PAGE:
In most cases, that doesn’t make a difference. Most people who call 911 know where they are, and can communicate it clearly to the operator. But every so often callers don’t know where they’re located, or they’re in a situation where they can’t communicate their location out loud, forcing operators to spend precious seconds or minutes figuring out where they are.
“It’s costing you time,” says Barnett, now the director of Find Me 911, an organization set up to lobby the FCC to adapt better location technology. “You go there and you say: Where is this person? I can’t see them; I can’t find them.”
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During the first half of the 20th century, if you wanted to make an emergency call, it was routed through a switchboard operator, waiting its turn to be placed alongside all the ordinary calls to relatives or the neighborhood pharmacy. Once the emergency call went through, the operator would connect the caller to the police or fire station nearest to their home—a cumbersome job that could take considerable time. (New York City alone currently has 77 different police precincts.)
It wasn’t until 1957 that the National Association of Fire Chiefs first suggested a separate number to speed up emergency-response times. Around a decade later, the Federal Communications Commission finally created our current system. Throughout the 1970s, specialized call centers cropped up across the county to dispatch first responders to emergencies.
The system worked so well because it was so simple—with just two numbers and three digits, “911” was easy to remember and dial—and because it could precisely locate callers based on their phone numbers.
Tracing a landline call to an exact location doesn’t require complex technology. The 911 call centers have databases of every landline phone number in their area, and the street address associated with each one. In the earlier days of 911, locating a caller was as easy as drawing up a document and running a basic search.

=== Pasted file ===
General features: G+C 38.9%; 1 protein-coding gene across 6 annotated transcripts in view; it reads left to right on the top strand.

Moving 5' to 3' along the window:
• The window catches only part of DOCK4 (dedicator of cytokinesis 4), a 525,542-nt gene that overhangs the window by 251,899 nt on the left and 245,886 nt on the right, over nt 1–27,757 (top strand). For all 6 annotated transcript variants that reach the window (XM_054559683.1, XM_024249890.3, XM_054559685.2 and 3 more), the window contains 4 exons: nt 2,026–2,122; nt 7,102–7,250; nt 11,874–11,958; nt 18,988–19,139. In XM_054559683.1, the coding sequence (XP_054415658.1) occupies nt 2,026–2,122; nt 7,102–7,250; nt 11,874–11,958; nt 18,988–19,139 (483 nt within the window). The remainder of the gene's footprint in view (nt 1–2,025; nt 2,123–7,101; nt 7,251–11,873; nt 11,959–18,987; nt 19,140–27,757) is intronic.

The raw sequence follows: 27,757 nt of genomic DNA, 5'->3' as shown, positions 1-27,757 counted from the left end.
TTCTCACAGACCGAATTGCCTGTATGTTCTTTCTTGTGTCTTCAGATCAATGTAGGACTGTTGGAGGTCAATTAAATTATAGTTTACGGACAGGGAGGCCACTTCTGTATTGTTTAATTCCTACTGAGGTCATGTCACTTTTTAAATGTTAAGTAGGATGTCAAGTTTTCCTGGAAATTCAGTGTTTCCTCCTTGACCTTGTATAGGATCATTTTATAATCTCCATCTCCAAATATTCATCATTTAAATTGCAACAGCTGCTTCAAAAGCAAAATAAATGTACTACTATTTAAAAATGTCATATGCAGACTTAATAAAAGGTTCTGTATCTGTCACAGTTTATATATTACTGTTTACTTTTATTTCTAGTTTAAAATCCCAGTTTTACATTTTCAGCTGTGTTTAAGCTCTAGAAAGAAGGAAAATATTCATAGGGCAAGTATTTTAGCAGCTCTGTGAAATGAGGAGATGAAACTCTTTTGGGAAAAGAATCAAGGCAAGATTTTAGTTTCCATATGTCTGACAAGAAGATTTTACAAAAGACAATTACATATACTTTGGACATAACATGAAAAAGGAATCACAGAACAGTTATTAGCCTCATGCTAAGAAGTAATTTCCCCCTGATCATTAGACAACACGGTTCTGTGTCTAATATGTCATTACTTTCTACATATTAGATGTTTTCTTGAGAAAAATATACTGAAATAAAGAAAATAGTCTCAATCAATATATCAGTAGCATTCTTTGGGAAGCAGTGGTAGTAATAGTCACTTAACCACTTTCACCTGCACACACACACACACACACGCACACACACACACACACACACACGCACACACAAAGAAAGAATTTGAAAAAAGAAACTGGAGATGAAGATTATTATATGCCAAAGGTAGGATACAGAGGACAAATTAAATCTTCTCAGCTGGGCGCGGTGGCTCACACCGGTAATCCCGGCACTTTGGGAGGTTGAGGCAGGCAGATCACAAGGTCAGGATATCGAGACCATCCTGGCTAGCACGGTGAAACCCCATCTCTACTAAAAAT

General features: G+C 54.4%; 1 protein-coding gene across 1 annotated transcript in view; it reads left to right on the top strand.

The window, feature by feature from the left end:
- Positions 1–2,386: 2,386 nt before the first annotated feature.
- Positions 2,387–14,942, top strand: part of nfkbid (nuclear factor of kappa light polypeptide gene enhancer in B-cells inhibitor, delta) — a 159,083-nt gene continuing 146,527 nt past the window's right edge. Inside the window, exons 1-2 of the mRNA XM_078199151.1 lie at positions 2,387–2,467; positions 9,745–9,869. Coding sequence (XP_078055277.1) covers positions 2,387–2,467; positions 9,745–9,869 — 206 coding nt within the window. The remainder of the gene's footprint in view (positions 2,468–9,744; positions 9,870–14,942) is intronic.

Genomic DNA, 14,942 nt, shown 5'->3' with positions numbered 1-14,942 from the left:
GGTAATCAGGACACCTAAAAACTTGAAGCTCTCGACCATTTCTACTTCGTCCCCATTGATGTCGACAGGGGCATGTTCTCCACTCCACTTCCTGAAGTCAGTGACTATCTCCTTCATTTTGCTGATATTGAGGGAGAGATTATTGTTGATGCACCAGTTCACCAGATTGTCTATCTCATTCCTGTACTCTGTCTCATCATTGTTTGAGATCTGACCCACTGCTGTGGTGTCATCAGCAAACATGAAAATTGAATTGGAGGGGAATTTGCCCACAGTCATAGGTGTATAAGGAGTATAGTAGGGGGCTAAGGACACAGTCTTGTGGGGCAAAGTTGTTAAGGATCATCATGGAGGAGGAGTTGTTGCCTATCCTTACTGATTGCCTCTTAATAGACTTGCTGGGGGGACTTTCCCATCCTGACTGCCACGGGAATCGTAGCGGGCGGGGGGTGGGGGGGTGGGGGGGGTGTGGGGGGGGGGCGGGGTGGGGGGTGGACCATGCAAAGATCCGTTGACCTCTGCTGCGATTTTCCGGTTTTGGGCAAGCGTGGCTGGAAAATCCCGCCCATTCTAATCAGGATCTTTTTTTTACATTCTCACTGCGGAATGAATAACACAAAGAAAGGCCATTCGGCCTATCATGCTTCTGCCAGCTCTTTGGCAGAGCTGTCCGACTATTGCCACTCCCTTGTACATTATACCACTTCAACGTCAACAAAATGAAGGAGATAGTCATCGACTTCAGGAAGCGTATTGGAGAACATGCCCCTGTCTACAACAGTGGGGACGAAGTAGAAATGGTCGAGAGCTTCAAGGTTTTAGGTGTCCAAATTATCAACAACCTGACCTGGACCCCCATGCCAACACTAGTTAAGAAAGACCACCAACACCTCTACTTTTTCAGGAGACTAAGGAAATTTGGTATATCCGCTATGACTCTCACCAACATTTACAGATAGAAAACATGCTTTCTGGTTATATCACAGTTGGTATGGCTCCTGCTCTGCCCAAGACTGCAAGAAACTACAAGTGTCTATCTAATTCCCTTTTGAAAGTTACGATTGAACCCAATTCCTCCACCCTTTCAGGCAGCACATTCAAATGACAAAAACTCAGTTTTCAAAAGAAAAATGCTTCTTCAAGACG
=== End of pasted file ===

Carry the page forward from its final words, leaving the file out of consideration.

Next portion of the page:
Cellphones made the process much more complicated. Like landlines, each cellphone has an owner and a billing address—but that address tells you virtually nothing about where the call is coming from. In the early ‘90s, with more and more emergency calls coming in from cellphones, it became clear than 911 call centers were going to need advanced, location-based technology to find people.
In 1992, the FCC created a committee to figure out a solution. But the committee members failed to predict just how ubiquitous cellphones would become. Brian Fontes, the CEO of the National Emergency Number Association (NENA), says that most of the early cellphone-tracking methods—most of which are still in use today—focused on locating people outside, with the assumption that indoor calls would come from a landline.
According to a recent report from the National Center for Health Statistics, 45 percent of U.S. households now have cellphones but not landlines, a number that’s grown steadily for more than a decade. But emergency-call centers haven’t kept pace. “There’s been a lot of advances in technology, but it hasn't advanced to the point where they can actually determine where someone is,” says Fontes.